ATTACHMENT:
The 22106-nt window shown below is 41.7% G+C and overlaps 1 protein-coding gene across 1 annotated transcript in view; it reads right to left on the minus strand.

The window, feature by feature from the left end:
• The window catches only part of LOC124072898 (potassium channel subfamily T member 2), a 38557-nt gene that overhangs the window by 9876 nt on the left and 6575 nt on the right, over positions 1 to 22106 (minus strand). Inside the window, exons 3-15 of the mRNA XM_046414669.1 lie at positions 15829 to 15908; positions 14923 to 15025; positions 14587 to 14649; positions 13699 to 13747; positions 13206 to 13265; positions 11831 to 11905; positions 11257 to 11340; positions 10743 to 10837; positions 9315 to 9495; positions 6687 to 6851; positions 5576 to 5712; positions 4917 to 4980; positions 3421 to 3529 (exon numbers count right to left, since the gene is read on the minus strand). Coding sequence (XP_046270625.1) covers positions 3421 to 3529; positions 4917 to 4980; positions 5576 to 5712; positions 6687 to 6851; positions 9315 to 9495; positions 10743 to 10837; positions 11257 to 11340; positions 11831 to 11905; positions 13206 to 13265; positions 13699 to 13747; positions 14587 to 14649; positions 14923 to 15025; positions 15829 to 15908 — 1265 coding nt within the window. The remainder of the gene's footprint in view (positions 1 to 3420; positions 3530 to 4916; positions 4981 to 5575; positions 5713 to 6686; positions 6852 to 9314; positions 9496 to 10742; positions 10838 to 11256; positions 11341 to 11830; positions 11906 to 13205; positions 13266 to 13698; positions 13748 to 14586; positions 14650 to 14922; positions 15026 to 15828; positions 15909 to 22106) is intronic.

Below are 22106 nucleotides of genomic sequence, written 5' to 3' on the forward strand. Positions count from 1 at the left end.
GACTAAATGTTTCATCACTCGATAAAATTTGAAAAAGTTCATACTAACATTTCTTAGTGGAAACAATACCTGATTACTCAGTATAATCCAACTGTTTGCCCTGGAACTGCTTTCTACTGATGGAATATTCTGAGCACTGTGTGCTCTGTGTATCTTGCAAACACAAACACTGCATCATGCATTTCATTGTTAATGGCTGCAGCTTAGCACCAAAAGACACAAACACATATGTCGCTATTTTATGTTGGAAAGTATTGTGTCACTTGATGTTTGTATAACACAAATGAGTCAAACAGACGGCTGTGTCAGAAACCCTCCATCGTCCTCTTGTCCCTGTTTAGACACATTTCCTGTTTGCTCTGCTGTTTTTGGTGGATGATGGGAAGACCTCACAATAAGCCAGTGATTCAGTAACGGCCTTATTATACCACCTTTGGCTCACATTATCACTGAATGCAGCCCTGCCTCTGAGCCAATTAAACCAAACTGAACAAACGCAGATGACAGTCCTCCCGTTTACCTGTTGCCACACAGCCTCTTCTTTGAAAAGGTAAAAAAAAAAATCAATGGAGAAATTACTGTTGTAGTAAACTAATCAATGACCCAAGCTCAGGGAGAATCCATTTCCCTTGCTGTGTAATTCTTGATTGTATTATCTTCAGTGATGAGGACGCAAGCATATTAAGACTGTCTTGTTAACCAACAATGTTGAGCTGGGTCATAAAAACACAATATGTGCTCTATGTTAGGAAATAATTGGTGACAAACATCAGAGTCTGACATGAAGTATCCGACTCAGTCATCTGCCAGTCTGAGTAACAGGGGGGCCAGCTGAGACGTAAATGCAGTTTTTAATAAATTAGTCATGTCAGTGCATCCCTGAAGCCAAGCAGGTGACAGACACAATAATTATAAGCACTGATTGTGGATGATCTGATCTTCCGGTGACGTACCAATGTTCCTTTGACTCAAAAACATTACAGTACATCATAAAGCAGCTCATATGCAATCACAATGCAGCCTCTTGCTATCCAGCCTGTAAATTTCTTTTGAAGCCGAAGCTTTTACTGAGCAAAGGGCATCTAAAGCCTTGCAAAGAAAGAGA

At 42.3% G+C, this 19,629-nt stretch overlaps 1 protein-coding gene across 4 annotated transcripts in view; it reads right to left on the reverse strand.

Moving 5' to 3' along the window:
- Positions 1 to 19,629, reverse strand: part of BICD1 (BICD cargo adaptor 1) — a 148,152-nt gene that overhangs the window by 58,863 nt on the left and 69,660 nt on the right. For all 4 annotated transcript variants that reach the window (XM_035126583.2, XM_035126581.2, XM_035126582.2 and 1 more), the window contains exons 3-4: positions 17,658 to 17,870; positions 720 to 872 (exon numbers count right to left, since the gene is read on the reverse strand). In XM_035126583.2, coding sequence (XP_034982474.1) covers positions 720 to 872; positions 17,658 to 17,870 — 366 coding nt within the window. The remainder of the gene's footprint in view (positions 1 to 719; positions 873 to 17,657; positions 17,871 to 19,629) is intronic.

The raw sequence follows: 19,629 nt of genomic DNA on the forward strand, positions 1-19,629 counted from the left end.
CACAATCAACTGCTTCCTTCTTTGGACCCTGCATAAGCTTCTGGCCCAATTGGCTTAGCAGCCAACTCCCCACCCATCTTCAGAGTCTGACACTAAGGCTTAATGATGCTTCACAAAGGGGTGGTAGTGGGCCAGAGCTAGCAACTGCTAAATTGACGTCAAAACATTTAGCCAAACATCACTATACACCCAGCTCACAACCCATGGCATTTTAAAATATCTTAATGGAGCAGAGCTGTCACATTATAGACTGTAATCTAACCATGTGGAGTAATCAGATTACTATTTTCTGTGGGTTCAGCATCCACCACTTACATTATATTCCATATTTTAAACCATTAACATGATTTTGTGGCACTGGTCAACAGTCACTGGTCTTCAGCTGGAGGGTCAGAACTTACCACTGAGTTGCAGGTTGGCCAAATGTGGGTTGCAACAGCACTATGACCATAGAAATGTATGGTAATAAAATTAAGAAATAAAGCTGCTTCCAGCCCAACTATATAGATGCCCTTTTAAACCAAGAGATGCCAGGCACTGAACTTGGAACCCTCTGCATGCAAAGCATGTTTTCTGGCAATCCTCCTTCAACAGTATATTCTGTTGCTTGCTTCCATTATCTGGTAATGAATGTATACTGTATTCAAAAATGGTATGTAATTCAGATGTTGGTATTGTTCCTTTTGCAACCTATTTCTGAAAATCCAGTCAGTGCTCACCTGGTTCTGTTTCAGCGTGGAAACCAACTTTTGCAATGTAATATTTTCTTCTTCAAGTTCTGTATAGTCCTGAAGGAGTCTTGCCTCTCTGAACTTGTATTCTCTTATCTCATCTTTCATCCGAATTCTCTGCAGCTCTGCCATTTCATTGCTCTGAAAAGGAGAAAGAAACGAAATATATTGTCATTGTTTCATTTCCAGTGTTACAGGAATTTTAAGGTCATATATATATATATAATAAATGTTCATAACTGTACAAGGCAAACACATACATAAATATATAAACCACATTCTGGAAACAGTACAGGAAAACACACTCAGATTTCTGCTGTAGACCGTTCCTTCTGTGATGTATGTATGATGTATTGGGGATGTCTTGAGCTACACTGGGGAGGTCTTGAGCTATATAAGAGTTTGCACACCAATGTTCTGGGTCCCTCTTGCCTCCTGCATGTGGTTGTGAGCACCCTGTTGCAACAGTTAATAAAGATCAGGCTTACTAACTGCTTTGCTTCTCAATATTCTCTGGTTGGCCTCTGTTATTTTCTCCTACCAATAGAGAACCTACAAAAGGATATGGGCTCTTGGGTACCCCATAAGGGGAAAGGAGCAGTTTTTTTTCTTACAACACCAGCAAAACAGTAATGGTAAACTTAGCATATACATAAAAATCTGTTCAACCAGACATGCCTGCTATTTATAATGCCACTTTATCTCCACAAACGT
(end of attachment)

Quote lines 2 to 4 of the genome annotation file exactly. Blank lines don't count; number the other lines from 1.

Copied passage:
The window, feature by feature from the left end:
• The window catches only part of LOC124072898 (potassium channel subfamily T member 2), a 38557-nt gene that overhangs the window by 9876 nt on the left and 6575 nt on the right, over positions 1 to 22106 (minus strand). Inside the window, exons 3-15 of the mRNA XM_046414669.1 lie at positions 15829 to 15908; positions 14923 to 15025; positions 14587 to 14649; positions 13699 to 13747; positions 13206 to 13265; positions 11831 to 11905; positions 11257 to 11340; positions 10743 to 10837; positions 9315 to 9495; positions 6687 to 6851; positions 5576 to 5712; positions 4917 to 4980; positions 3421 to 3529 (exon numbers count right to left, since the gene is read on the minus strand). Coding sequence (XP_046270625.1) covers positions 3421 to 3529; positions 4917 to 4980; positions 5576 to 5712; positions 6687 to 6851; positions 9315 to 9495; positions 10743 to 10837; positions 11257 to 11340; positions 11831 to 11905; positions 13206 to 13265; positions 13699 to 13747; positions 14587 to 14649; positions 14923 to 15025; positions 15829 to 15908 — 1265 coding nt within the window. The remainder of the gene's footprint in view (positions 1 to 3420; positions 3530 to 4916; positions 4981 to 5575; positions 5713 to 6686; positions 6852 to 9314; positions 9496 to 10742; positions 10838 to 11256; positions 11341 to 11830; positions 11906 to 13205; positions 13266 to 13698; positions 13748 to 14586; positions 14650 to 14922; positions 15026 to 15828; positions 15909 to 22106) is intronic.

Below are 22106 nucleotides of genomic sequence, written 5' to 3' on the forward strand. Positions count from 1 at the left end.